IN RE: PROSPECT LAWN CEMETERY ASSOCIATION.
Pursuant to Not-for-Profit Corporation Law Section 1506(i)(1)(B), Prospect Lawn Cemetery asks the court to approve a sale of a portion of its land.
The Cemetery asserts that its sales average two to four grave sites yearly, and estimates that the parcel in question would not be needed for at least 1,000 years. The parcel of land abuts an active set of industrial railroad tracks and is subject to the continual disturbances that accompany such activity. Due to the nature of the parcel's location and the availability of many unused acres of cemetery land, this parcel was never marked or surveyed for grave sites.
Not-for-Profit Corporation Law Section 1506(i)(1)(B) states, in pertinent part, that a cemetery corporation shall prove to the satisfaction of the court that the land to be sold “․ is not physically adaptable for burial purposes and that the sale or disposition will benefit the cemetery corporation and the owners of plots and graves in the cemetery”.
The Attorney-General, on behalf of the New York State Cemetery Board, urges a strict interpretation of the section, and opposes approval. The Attorney-General argues that there must be more than a bald assertion of unsuitability before the court may even consider the benefits of sale.
The Attorney-General's arguments, although reasonable, are not persuasive. A liberal construction of Not-for-Profit Corporation Law section 1506(i)(1)(B) in the instant case will not “․ advance a private interest at the expense of public good” (McKinney's Cons. Laws of NY, Book 1, Statutes, Section 341, at 500). Sale of this small parcel will not lead to private gain or the destruction of needed cemetery plots. The proposed sale will not interfere with the cemetery's mission to provide a peaceful place of repose. The disposition of this small parcel of land appears to be of benefit to the cemetery, its patrons, and the public alike.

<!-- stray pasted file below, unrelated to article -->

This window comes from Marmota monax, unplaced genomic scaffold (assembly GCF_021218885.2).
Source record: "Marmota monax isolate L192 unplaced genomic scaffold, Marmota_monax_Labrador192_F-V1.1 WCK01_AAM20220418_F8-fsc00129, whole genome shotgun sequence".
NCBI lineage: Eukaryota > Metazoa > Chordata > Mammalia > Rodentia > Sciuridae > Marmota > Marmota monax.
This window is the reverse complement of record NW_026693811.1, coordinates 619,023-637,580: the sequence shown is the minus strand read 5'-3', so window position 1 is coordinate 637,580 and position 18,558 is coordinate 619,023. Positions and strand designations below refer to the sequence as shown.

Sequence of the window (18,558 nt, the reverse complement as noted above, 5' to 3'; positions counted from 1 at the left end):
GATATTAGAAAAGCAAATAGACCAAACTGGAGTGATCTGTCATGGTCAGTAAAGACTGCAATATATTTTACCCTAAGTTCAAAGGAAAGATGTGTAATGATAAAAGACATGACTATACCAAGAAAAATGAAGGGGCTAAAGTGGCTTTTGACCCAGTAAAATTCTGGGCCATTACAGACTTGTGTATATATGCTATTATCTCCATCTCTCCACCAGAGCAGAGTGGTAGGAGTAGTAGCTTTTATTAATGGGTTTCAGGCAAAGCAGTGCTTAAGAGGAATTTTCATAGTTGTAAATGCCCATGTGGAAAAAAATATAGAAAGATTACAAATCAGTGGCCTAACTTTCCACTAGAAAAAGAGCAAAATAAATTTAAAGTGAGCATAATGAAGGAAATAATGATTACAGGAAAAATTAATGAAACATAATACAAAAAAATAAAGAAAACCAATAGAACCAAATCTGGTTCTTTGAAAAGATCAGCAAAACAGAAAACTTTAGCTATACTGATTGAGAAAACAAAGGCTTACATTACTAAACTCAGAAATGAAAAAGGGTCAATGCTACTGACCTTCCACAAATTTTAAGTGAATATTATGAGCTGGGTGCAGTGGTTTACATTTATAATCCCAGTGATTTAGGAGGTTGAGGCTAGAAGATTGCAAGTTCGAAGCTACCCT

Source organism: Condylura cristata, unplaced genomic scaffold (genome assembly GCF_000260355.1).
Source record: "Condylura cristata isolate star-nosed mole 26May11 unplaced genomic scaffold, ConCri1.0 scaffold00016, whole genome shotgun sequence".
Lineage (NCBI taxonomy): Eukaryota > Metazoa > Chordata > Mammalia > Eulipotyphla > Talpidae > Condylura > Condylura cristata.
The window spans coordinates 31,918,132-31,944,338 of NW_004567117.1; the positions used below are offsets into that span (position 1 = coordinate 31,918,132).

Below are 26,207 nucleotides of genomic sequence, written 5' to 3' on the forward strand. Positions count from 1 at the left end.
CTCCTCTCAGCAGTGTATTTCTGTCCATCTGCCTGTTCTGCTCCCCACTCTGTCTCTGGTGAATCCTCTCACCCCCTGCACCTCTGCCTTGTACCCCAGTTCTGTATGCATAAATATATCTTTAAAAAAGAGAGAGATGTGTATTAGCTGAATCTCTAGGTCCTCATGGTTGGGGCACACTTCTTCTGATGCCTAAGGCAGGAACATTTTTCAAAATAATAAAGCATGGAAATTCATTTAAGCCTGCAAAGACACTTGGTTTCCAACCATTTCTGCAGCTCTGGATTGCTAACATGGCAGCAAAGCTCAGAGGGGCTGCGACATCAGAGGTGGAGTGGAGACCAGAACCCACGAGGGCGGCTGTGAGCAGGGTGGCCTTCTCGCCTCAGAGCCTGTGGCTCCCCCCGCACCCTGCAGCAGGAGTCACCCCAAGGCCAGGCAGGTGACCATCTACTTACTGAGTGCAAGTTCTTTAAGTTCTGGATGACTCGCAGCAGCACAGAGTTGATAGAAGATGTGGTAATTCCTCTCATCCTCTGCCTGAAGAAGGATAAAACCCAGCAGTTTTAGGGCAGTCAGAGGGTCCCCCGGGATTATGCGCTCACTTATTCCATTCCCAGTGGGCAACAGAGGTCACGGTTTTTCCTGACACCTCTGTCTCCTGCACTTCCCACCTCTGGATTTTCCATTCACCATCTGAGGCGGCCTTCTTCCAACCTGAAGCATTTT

In February 1997, the New York State Cemetery Board issued a report addressing policy issues having an impact upon cemeteries in the state. The Board recommended a change in the law to enable the sale of lands unused for burial purposes where there is no projected need for the land, and it is in the best interests of the cemetery to sell the land. This sale would be in accord with that policy. The cemetery was established in 1878. The railroad tracks were placed afterward. It is through no fault of their own that the cemetery is in this position.
Prospect Lawn has met its second burden by demonstrating that the sale of the parcel would benefit the cemetery and the owners of the plots and graves. The Prospect Lawn is operating with tools and machinery that are more than 25 years old. Due to financial constraints, the grounds have not been properly tended in recent years. Prospect Lawn would like to use a portion of the proceeds from the sale to better maintain the cemetery, thereby insuring it will be more attractive to visitors and purchasers of grave sites. The prospective purchaser's plans to build a home on the parcel should also benefit the cemetery and the owners of plots and graves, since it will eliminate the sight of railroad tracks from part of the cemetery and serve as a buffer zone between the tracks and the cemetery.
Permission is granted to sell the parcel and to borrow $7,500 of the net proceeds of the sale. The funds are to be repaid to the cemetery's permanent maintenance fund over the next 10 years. The funds may only be used to pay past salaries, repair maintenance tools, pay for cutting and trimming of cemetery trees and modestly increase the advertising budget.
JOHN F. O'DONNELL, Justice.